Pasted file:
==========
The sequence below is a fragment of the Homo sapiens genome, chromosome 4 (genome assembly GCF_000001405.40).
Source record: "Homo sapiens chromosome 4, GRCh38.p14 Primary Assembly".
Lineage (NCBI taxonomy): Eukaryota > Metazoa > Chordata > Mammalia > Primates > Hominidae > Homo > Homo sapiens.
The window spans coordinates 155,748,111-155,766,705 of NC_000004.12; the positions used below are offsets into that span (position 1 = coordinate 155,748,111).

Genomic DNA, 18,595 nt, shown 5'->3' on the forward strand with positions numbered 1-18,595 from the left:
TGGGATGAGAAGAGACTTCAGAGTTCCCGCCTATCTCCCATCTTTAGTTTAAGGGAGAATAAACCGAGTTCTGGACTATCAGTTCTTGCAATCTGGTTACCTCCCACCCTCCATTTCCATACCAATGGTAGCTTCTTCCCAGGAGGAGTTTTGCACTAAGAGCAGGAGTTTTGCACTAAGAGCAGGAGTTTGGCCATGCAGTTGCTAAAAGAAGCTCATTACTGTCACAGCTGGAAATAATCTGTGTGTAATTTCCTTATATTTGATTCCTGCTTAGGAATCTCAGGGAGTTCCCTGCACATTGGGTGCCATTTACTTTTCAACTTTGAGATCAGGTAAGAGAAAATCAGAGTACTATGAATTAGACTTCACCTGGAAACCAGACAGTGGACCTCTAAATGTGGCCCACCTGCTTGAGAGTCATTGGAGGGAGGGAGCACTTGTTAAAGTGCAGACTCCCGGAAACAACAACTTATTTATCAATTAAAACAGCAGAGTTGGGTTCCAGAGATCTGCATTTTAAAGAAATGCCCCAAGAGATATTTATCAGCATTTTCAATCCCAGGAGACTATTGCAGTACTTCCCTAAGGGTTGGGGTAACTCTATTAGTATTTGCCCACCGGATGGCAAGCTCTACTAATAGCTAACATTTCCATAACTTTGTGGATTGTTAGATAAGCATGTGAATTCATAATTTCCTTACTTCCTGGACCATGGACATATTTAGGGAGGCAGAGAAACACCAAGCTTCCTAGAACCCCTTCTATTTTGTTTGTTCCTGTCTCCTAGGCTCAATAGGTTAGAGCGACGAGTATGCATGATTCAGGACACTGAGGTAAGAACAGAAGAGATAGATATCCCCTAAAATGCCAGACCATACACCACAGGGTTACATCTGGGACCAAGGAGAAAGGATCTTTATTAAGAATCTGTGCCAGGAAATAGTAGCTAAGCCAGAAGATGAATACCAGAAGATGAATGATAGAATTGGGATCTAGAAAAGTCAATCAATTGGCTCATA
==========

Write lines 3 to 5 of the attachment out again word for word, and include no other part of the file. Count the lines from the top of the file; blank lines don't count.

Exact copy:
Lineage (NCBI taxonomy): Eukaryota > Metazoa > Chordata > Mammalia > Primates > Hominidae > Homo > Homo sapiens.
The window spans coordinates 155,748,111-155,766,705 of NC_000004.12; the positions used below are offsets into that span (position 1 = coordinate 155,748,111).

Genomic DNA, 18,595 nt, shown 5'->3' on the forward strand with positions numbered 1-18,595 from the left: